Given the global recession, though, “Valero might be swamped by the economy and new energy policies,” says Michael Swanson, senior ag economist at Wells Fargo.

Returning the shuttered Valero plants to full production would provide a market for another 316 million bushels of corn. How likely is that?

“It would take a sharp increase in gas prices or a sharp drop in corn prices to improve the economics of the industry,” says Richard Brock, president of Brock Associates, Milwaukee. “Yet, the ethanol tax credit and tariff will stand, and that's what the industry needs. I'm not sure we'll have the ethanol capacity to meet the RFS mandates in the next two years, and the incentives aren't there to develop more domestically. I don't anticipate any plants starting construction in the next 18 months.

“There are a lot of interesting technologies for ethanol made from alternative sources, like switchgrass and algae, but we are five to 10 years away from that,” Brock says. “We're going to have ample supplies of corn, and as long as we do, the technology is not there to use anything else.”

THE TRANSITION TO biomass-derived ethanol will occur by 2019, according to an Iowa State University (ISU) report presented in Paris at the Organization for Economic Cooperation and Development (IECD). Entitled “Technology and Innovation in World Agriculture: Prospects for 2010-2019,” by Wally Huffman, ISU distinguished professor of agricultural economics, it can be accessed at

Valero “expects the plants to at least break even in 2009, and then be increasingly profitable in 2010,” says Bill Day, Valero spokesperson. “Valero is the largest refining and marketing company in North America, and we need a lot of ethanol to blend into the gasoline (to meet blending mandates of the RFS).

Valero plans to restart closed plants and run them at capacity,” he says. “We're also working with small biochemical companies on cellulosic technologies.”


“If Obama shoots gas, he hits corn,” says Wells Fargo Senior Economist Michael Swanson. “Oil and corn are inextricably linked. The ethanol industry right now is running up a down escalator. U.S. demand for oil is down 5.2% from May 2007 projections, so the industry is missing 0.5 million barrels/day, he says. “If we add a carbon tax onto crude oil and subsidize hybrid vehicles, we could see demand shrink another 1 million barrels/day in the next three to five years. The ethanol industry has done a great job of expanding output, but we are in the face of a contracting market for fuels.”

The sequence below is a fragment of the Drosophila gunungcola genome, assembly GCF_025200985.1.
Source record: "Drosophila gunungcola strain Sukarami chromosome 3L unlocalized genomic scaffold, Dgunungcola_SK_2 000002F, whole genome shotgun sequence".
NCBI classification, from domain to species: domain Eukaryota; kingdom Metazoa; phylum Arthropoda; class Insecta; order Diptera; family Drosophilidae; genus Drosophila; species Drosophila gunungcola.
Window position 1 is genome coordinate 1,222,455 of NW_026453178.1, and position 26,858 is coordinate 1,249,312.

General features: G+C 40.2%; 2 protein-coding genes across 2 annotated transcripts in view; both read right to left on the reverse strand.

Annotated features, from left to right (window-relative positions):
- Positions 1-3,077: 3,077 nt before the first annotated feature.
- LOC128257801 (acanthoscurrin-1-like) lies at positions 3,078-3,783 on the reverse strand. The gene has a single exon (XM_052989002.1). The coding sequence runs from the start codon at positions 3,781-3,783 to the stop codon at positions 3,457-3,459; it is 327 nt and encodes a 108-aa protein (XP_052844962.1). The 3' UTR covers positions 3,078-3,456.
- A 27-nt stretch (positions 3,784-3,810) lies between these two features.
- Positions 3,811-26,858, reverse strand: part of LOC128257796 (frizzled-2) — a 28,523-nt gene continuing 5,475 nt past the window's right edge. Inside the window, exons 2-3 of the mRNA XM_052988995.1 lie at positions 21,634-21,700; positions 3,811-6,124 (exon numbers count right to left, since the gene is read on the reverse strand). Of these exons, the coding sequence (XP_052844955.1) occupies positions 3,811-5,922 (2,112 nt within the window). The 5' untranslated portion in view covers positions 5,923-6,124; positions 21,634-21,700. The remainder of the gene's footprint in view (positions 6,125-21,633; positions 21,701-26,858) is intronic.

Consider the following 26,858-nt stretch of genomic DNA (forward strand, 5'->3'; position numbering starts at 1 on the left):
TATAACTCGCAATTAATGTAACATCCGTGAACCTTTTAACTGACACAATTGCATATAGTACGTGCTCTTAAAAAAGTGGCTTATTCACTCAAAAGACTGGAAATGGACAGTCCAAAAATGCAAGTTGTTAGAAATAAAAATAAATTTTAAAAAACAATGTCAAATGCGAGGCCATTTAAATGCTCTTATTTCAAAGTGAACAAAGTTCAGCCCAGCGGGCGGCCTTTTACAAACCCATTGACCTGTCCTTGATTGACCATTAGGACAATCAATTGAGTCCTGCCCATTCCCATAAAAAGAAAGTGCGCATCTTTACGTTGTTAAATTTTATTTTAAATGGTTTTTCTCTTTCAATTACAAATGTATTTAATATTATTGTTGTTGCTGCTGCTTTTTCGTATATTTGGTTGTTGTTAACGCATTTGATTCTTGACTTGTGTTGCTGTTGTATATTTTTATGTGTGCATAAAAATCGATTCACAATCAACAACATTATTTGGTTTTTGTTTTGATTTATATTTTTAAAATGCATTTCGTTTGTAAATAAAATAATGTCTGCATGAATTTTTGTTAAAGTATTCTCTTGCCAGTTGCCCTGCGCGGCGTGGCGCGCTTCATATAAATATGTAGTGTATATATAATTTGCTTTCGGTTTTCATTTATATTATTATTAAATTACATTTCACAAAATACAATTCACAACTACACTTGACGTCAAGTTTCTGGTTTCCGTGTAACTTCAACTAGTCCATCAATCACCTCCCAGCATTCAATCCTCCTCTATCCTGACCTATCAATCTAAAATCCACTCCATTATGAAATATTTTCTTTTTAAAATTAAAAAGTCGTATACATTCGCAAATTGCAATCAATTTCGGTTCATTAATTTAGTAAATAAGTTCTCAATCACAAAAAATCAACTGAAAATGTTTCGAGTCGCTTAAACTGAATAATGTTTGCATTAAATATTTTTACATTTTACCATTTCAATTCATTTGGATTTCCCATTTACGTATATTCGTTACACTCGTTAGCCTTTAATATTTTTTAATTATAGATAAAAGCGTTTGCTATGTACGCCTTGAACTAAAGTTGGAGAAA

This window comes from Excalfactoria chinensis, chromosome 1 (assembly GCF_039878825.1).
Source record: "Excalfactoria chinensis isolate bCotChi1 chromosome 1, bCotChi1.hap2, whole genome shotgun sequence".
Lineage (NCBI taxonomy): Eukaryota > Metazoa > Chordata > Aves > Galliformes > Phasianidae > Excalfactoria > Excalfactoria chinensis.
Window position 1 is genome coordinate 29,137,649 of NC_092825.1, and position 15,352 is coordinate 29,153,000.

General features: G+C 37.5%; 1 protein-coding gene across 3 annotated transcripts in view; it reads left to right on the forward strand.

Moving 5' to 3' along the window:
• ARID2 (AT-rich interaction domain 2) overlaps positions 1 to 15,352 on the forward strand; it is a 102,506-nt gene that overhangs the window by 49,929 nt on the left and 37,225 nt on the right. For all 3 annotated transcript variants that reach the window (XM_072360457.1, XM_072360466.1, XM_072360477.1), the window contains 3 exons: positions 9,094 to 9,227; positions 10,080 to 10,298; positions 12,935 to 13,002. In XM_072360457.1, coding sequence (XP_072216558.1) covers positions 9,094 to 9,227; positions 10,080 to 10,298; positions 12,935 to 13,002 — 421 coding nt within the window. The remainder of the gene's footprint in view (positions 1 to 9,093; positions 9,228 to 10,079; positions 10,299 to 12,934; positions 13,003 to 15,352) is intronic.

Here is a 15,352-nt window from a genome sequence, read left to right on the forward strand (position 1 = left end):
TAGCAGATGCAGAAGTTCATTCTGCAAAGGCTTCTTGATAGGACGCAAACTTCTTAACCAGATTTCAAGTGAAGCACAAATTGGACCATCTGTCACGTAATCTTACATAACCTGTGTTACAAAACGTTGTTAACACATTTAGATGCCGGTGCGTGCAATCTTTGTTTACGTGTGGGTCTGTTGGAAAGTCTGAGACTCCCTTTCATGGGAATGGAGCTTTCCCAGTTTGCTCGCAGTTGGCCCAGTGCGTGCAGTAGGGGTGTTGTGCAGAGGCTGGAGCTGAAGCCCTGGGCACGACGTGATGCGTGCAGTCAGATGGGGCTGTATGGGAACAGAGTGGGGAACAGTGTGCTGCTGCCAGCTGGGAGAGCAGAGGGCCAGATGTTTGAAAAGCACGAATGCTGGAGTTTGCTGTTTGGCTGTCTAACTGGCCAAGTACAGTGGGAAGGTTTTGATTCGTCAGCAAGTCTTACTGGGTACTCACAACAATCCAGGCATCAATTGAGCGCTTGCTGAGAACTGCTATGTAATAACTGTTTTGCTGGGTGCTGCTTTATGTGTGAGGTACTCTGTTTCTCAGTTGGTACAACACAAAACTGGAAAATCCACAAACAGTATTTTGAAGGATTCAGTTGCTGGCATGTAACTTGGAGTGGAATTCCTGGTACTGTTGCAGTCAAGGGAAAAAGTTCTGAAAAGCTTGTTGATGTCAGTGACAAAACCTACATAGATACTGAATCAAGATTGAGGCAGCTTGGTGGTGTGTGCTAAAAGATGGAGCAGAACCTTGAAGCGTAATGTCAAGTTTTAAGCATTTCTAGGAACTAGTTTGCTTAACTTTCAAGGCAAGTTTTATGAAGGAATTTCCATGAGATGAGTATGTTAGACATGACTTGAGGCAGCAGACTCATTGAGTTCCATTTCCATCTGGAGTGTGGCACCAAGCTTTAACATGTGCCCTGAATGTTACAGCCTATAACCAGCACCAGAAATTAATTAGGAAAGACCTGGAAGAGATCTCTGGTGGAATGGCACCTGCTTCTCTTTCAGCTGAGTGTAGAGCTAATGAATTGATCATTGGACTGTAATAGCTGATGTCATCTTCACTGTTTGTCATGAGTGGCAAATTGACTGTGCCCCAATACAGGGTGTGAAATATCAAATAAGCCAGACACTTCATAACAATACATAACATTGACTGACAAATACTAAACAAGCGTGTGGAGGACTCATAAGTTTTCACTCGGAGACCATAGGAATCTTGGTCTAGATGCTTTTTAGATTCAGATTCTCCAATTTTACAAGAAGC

Floyd, IA, grower Pam Johnson reflects on the impact of Valero's purchase of her local VeraSun ethanol plant, where attractive corn contracts have been renegotiated. She is director of National Corn Growers Assn. Corn Board, chair of its Research and Business Development Action Team and director and former chairwoman of the Iowa Corn Promotion Board.

In the big picture, I'm so thankful every morning to see steam from the Charles City plant near us,” she says. “Corn growers and rural communities benefit from the economic stimulus when these ethanol plants are up and running. We would like to have them all resume robust full capacity. Increasing the demand for bushels of corn is critical to the profitability of the corn grower.

“Yet I cannot discount the pain of uncertainty and loss of value with the contract sales that were in limbo among farmers, elevators and VeraSun after its bankruptcy. There was a significant income loss when the plants changed and those contracts were renegotiated.

“Corn growers, ethanol plants and livestock producers are operating with razor-thin margins. Each sector needs to participate in the creation of value to be able to contribute and supply what the world needs for food and energy,” says the Iowa farmer.